<form autocomplete="yes, dammit">

Dear Lazyweb, here's an answer instead of a question!

Some web sites put "autocomplete=no" in their login forms to prevent your web browser from saving your password. I find that annoying (if I've told it to save my passwords, then I'd like my passwords saved, thanks) so here's how you fix Safari so that it will treat those forms just like all the others.

    sudo sh
    cd /System/Library/Frameworks/WebKit.framework/Versions/A/Frameworks/WebCore.framework/Versions/A/
    mv WebCore WebCore.orig
    perl -pe 's/(\000)a(utocomplete\000)/\1_\2/gsi' < WebCore.orig > WebCore

Then re-launch Safari.

This change will get blown away the next time Software Update sends down a new Safari.

Tags: , , , ,

35 Responses:

  1. zackbishop says:

    Thanks -- this is very cool indeed! I'm employed in a Mac environment now, so I'll pass this around at work.

    Thanks again.

  2. duskwuff says:

    I love the smell of binary patches in the morning.

    • strspn says:

      I do, too, and the idea behind this one is solid. I would make this change though:

      perl -pe 's/(\000autocomplet)e(\000)/\1_\2/gsi' < WebCore.orig > WebCore

      in order to avoid confusing anything which might assume sortedness. Lots of things are assumed to be sorted, and since tags aren't abbreviatable, that is just as good.

      • duskwuff says:

        As it so happens, "autocomplete" appears exactly once in a big (unsorted) table of attributes. So it doesn't really matter either way.

  3. violentbloom says:

    it'd also be nice if reset everything really blew everything away, alas it does not, but do feel free to let me know how to fix that also :)

  4. Huh. I used to do something similar to turn 'blink' into 'brink' in Netscape.

  5. tithonium says:

    I use firefox on both my windows machines and my powerbook. so I wrote a greasemonkey script to reset any autocomplete tags to 'yes'.

    Really, Shouldn't /I/ be the arbiter of my own security?

    • jesus_x says:

      Normally yes, and thankfully they'r efairly easy to override, but there's some history here. Basically, it was some backroom blackmail. The big banks and such threatened to not support Moz/FF on purpose unless we all drank their Koolaid and gave them the autocomplete attribute. It soothed their lawyerbots enough, and it's still fairly easy to override. It's a case of waving the dead chicken.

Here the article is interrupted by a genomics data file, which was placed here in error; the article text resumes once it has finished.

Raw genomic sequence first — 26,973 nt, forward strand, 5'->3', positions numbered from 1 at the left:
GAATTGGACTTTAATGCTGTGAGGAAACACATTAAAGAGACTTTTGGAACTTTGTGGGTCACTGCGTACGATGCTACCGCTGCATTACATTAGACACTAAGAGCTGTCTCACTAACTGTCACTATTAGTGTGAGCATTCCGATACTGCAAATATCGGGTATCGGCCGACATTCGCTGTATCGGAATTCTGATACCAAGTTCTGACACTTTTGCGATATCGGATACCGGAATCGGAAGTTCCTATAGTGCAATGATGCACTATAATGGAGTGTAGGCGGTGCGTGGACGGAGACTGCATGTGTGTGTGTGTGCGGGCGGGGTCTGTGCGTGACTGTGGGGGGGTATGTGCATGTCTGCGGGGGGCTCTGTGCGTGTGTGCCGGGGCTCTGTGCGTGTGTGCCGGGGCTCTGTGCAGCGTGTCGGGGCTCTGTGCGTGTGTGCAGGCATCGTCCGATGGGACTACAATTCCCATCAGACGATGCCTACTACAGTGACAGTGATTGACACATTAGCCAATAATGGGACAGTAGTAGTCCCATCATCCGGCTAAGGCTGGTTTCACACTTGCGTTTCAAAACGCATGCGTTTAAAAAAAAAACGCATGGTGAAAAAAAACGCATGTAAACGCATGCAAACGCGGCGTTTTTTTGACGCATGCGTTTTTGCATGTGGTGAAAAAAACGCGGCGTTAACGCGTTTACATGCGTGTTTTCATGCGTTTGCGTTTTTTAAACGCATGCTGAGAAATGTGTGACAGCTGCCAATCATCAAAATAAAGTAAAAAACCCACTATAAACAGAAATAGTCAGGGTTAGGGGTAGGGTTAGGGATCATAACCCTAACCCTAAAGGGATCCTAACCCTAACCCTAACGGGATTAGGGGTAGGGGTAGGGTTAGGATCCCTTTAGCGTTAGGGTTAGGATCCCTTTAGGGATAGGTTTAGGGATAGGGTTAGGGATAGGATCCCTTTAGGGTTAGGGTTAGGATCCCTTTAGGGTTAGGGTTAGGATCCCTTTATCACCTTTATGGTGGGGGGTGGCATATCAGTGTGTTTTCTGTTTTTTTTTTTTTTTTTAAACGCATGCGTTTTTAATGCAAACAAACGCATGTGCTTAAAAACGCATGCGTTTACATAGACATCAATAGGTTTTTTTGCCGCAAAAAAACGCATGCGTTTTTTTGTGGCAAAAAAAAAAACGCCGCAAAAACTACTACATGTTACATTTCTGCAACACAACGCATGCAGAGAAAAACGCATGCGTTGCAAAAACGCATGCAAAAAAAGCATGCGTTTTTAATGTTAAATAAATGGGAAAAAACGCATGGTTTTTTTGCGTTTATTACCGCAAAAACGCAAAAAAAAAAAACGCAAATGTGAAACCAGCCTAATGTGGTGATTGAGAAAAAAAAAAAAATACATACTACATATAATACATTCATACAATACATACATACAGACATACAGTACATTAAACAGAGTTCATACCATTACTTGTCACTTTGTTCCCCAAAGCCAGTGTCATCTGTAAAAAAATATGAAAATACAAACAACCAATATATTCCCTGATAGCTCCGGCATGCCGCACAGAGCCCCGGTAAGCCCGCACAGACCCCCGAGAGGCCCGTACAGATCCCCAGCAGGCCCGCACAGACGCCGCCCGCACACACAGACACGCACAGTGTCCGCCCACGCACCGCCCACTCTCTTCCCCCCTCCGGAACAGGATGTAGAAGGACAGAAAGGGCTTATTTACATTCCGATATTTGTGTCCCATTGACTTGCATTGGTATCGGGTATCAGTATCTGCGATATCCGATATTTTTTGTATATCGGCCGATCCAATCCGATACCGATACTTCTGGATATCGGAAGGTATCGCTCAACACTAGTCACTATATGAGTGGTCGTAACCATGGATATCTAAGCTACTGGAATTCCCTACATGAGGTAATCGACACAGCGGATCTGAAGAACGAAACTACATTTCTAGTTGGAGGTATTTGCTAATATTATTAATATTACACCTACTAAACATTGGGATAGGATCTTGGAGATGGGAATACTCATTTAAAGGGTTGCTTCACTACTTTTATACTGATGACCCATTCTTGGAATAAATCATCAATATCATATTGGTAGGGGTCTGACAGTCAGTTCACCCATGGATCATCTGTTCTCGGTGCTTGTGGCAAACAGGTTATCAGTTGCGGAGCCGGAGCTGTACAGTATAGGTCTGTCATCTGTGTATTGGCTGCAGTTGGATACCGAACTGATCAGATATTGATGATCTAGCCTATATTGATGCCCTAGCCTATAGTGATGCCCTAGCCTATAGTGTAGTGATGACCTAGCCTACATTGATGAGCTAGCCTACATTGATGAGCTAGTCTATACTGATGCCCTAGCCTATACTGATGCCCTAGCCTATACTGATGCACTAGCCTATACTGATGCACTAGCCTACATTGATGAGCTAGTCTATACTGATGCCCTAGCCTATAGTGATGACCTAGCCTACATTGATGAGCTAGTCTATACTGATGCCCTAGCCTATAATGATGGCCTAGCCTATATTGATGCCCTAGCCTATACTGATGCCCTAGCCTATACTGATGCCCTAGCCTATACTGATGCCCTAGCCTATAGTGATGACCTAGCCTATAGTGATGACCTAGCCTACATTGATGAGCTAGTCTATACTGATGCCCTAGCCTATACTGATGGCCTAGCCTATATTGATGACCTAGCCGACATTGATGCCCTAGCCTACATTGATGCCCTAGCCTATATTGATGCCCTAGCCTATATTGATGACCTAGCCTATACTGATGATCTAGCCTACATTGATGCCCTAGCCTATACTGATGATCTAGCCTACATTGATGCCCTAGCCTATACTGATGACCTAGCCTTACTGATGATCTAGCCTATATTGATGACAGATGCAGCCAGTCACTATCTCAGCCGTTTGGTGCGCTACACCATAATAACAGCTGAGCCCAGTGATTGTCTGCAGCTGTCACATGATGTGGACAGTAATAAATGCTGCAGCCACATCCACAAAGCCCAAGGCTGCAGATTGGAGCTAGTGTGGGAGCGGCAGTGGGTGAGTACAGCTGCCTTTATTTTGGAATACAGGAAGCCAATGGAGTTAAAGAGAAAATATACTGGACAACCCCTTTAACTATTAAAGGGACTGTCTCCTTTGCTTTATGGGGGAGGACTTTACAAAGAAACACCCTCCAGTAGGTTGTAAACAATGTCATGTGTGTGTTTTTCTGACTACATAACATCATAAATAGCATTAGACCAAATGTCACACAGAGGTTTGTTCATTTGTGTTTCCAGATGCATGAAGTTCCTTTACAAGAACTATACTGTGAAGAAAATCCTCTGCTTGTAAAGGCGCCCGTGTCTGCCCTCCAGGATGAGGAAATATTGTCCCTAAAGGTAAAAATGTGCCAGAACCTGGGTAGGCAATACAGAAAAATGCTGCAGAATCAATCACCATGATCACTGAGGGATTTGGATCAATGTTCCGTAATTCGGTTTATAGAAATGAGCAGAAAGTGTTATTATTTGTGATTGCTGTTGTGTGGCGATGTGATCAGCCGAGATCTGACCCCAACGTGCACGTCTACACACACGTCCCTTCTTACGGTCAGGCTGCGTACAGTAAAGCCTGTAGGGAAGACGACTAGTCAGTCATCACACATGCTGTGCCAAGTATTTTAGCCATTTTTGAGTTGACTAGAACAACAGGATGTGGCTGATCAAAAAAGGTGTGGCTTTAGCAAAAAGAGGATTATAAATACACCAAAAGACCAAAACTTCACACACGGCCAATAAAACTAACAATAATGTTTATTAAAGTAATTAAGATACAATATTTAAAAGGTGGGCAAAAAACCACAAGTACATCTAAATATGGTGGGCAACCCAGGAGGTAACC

• ebel says:

        it's still fairly easy to override.

        'easy'? Sedding the binary is easy?

        • jesus_x says:

          Hard to recall exactly what I was referring to from three years ago, but most users would just swap out the binary with a prehacked one. But it's trivially easy to end run by just scanning it in another app.

    • starjewel says:

      share? (for win+firefox) :P

    • malokai says:

      Some companies/services are required by law to force you to enter your username and password every single time. Usually this is only delegated to medical however (to prevent an unlocked workstation from being a point of attack). Banks have an interest in this because stored passwords = retrievable passwords.

      • georgedorn says:

        Obviously, don't do this at a public workstation. Obviously, don't do this on any computer that you don't lock when you stand up, if anybody else can get at the computer.

        autocomplete has nothing to do with store passwords, though.

      • jwz says:

        You're a moron.

        • malokai says:

          No, I'm a person that's had to write software to defeat any attempt to auto-store passwords.

          • jwz says:

            I don't care what you "had" to do, and I don't care what your employers' believe to be their legal obligation to prevent me from using my computer as I see fit. If you think that your employers' halfassed attempts to prevent me from storing my passwords has anything to do with security...